Meanwhile, at the other end of the scale, a shy unknown called Mike Oldfield approached a bright-eyed young entrepreneur by the name of Richard Branson with an idea for an album called Tubular Bells, an ambitious 50-minute concept piece. Against the odds …Bells was a spectacular success, reaching No.1 in the UK, No.3 in the US, and providing the foundations for Dicky Branson’s now-sprawling Virgin empire.
Led Zeppelin fans might disagree, but the album of 1973 was Pink Floyd’s The Dark Side Of The Moon. Strangely, Dark Side… has never topped the chart in the UK (its highest position being No.2) but over in the States it not only made No.1 but also holds the record of spending the highest amount of time on the Billboard 200, now closing in on 1000 weeks.
Let us not forget that in 1973 bands also released singles that mattered. They were pressed on tiny slabs of vinyl and played on record players. How archaic that sounds today. Yet the following 1973 A-sides remain the stuff of legend: 10cc’s Rubber Bullets; Aerosmith’s Dream On; Alice Cooper’s No More Mr Nice Guy; Bruce Springsteen’s Blinded By The Light (later a hit by Manfred Mann’s Earth Band, of course); Edgar Winter’s Frankenstein, Elton John’s Daniel, Saturday Night’s Alright For Fighting, Goodbye Yellow Brick Road and, er, Step Into Christmas; The Moody Blues’ I’m Just A Singer In A Rock’N’Roll Band; Mott The Hoople’s Honaloochie Boogie and All The Way From Memphis; Nazareth’s Broken Down Angel and Bad, Bad Boy; Queen’s Keep Yourself Alive and Liar; The Rolling Stones’ Angie; Status Quo’s Don’t Waste My Time, Paper Plane and Caroline; Slade’s Cum On Feel The Noize, Skweeze Me Pleeze Me and Merry Xmas Everybody, the all-time classic Yuletide song… Ye gods.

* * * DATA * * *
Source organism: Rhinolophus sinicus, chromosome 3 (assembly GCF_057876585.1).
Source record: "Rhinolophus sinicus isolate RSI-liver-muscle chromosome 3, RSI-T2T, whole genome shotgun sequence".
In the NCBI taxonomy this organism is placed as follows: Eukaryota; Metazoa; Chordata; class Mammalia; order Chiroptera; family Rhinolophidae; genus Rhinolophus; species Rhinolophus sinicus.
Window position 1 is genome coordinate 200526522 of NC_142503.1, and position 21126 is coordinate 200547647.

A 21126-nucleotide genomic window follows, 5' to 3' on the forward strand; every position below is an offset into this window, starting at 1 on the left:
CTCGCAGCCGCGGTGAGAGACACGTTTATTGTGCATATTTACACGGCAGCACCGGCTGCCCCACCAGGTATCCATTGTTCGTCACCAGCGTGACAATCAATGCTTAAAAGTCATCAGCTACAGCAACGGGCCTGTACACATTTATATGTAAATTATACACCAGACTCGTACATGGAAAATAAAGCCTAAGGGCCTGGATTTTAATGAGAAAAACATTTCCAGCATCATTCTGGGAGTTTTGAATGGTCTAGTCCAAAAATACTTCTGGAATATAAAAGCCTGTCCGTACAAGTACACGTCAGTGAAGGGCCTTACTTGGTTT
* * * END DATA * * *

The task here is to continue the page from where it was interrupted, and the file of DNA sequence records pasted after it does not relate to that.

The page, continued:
What a roll of honour. We know it’s an entirely different musical environment these days, but you can you name just one single that’s been released in 2022 that anywhere near approaches the stature of any of the above songs? No, you can’t, can you? It’s an impossible task. Besides releasing a slew of singles, back in the 1970s many bands were intent on releasing not one but two albums every year. They didn’t hang about, they just got on with it.
Did the quality suffer? Nope. Not one iota.
There were also some remarkable debuts in 1973. A lot of what we call classic rock these days originated in that year. We’ve mentioned Aerosmith, Queen, Skynyrd and the Dolls, but we shouldn’t ignore Camel (Camel), The Scorpions (Lonesome Crow) or Cockney Rebel (The Human Menagerie) either.
Of course, it would be wrong for us to suggest that 1973 was similar to a stick of seaside rock, with greatness running through and through it. The year began somewhat alarmingly with the release of Rick Wakeman’s mega-indulgent epic The Six Wives Of Henry VIII, and then "climaxed" with Yes’s Tales From Topographic Oceans in December.
But these were momentary lapses. Hell, no year is perfect. (1973 would be even more essential had we been able to include Deep Purple’s Made In Japan – out in the UK in December 1972, and April ’73 in the USA.)
Regardless, 1973 was the high water mark of the explosion that started in the late 60s – the culmination of five years of classic rock music, boundary (and guitar) smashing – rock music’s peak, if you will, with heights that would rarely be reached again, and certainly not as frequently.